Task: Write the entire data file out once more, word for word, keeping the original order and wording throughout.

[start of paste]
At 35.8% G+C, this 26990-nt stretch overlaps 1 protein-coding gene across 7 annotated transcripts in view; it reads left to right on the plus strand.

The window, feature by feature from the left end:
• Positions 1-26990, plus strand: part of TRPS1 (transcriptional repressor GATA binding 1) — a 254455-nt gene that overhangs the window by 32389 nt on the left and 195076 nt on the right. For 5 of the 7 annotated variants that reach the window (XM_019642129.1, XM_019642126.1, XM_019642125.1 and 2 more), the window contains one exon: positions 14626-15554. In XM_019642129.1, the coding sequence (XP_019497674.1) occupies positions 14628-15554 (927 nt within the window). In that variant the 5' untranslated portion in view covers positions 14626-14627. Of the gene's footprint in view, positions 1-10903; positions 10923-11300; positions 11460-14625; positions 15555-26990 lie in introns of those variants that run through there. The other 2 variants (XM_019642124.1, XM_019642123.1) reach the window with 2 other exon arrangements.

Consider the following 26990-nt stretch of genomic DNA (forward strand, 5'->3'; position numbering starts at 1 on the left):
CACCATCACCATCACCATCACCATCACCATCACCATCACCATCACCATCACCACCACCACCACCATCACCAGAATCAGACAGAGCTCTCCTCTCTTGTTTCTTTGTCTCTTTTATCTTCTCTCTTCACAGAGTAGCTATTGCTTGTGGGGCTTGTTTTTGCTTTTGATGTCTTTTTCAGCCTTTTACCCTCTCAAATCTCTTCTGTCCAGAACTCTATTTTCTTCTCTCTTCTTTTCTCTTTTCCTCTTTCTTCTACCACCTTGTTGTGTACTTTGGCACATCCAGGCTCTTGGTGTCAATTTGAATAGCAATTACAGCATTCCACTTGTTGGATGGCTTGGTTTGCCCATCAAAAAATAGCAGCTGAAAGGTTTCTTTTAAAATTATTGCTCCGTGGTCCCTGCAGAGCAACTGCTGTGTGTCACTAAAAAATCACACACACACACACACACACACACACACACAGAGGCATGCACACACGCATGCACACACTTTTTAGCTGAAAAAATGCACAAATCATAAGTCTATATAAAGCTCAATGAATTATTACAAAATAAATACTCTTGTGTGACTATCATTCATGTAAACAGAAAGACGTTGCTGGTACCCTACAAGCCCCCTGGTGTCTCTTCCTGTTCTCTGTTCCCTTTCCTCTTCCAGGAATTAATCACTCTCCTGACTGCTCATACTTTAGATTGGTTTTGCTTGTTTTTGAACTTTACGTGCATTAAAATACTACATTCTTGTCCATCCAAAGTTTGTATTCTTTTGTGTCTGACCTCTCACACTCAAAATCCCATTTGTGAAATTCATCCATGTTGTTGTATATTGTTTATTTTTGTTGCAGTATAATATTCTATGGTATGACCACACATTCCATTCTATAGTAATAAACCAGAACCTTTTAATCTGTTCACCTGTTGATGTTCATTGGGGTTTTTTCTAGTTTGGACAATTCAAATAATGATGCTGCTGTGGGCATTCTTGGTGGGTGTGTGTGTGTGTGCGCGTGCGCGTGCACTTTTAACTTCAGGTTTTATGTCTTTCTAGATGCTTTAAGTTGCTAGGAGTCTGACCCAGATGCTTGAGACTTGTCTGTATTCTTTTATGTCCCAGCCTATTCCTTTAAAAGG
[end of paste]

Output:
At 35.8% G+C, this 26990-nt stretch overlaps 1 protein-coding gene across 7 annotated transcripts in view; it reads left to right on the plus strand.

The window, feature by feature from the left end:
• Positions 1-26990, plus strand: part of TRPS1 (transcriptional repressor GATA binding 1) — a 254455-nt gene that overhangs the window by 32389 nt on the left and 195076 nt on the right. For 5 of the 7 annotated variants that reach the window (XM_019642129.1, XM_019642126.1, XM_019642125.1 and 2 more), the window contains one exon: positions 14626-15554. In XM_019642129.1, the coding sequence (XP_019497674.1) occupies positions 14628-15554 (927 nt within the window). In that variant the 5' untranslated portion in view covers positions 14626-14627. Of the gene's footprint in view, positions 1-10903; positions 10923-11300; positions 11460-14625; positions 15555-26990 lie in introns of those variants that run through there. The other 2 variants (XM_019642124.1, XM_019642123.1) reach the window with 2 other exon arrangements.

Consider the following 26990-nt stretch of genomic DNA (forward strand, 5'->3'; position numbering starts at 1 on the left):
CACCATCACCATCACCATCACCATCACCATCACCATCACCATCACCATCACCACCACCACCACCATCACCAGAATCAGACAGAGCTCTCCTCTCTTGTTTCTTTGTCTCTTTTATCTTCTCTCTTCACAGAGTAGCTATTGCTTGTGGGGCTTGTTTTTGCTTTTGATGTCTTTTTCAGCCTTTTACCCTCTCAAATCTCTTCTGTCCAGAACTCTATTTTCTTCTCTCTTCTTTTCTCTTTTCCTCTTTCTTCTACCACCTTGTTGTGTACTTTGGCACATCCAGGCTCTTGGTGTCAATTTGAATAGCAATTACAGCATTCCACTTGTTGGATGGCTTGGTTTGCCCATCAAAAAATAGCAGCTGAAAGGTTTCTTTTAAAATTATTGCTCCGTGGTCCCTGCAGAGCAACTGCTGTGTGTCACTAAAAAATCACACACACACACACACACACACACACACACAGAGGCATGCACACACGCATGCACACACTTTTTAGCTGAAAAAATGCACAAATCATAAGTCTATATAAAGCTCAATGAATTATTACAAAATAAATACTCTTGTGTGACTATCATTCATGTAAACAGAAAGACGTTGCTGGTACCCTACAAGCCCCCTGGTGTCTCTTCCTGTTCTCTGTTCCCTTTCCTCTTCCAGGAATTAATCACTCTCCTGACTGCTCATACTTTAGATTGGTTTTGCTTGTTTTTGAACTTTACGTGCATTAAAATACTACATTCTTGTCCATCCAAAGTTTGTATTCTTTTGTGTCTGACCTCTCACACTCAAAATCCCATTTGTGAAATTCATCCATGTTGTTGTATATTGTTTATTTTTGTTGCAGTATAATATTCTATGGTATGACCACACATTCCATTCTATAGTAATAAACCAGAACCTTTTAATCTGTTCACCTGTTGATGTTCATTGGGGTTTTTTCTAGTTTGGACAATTCAAATAATGATGCTGCTGTGGGCATTCTTGGTGGGTGTGTGTGTGTGTGCGCGTGCGCGTGCACTTTTAACTTCAGGTTTTATGTCTTTCTAGATGCTTTAAGTTGCTAGGAGTCTGACCCAGATGCTTGAGACTTGTCTGTATTCTTTTATGTCCCAGCCTATTCCTTTAAAAGG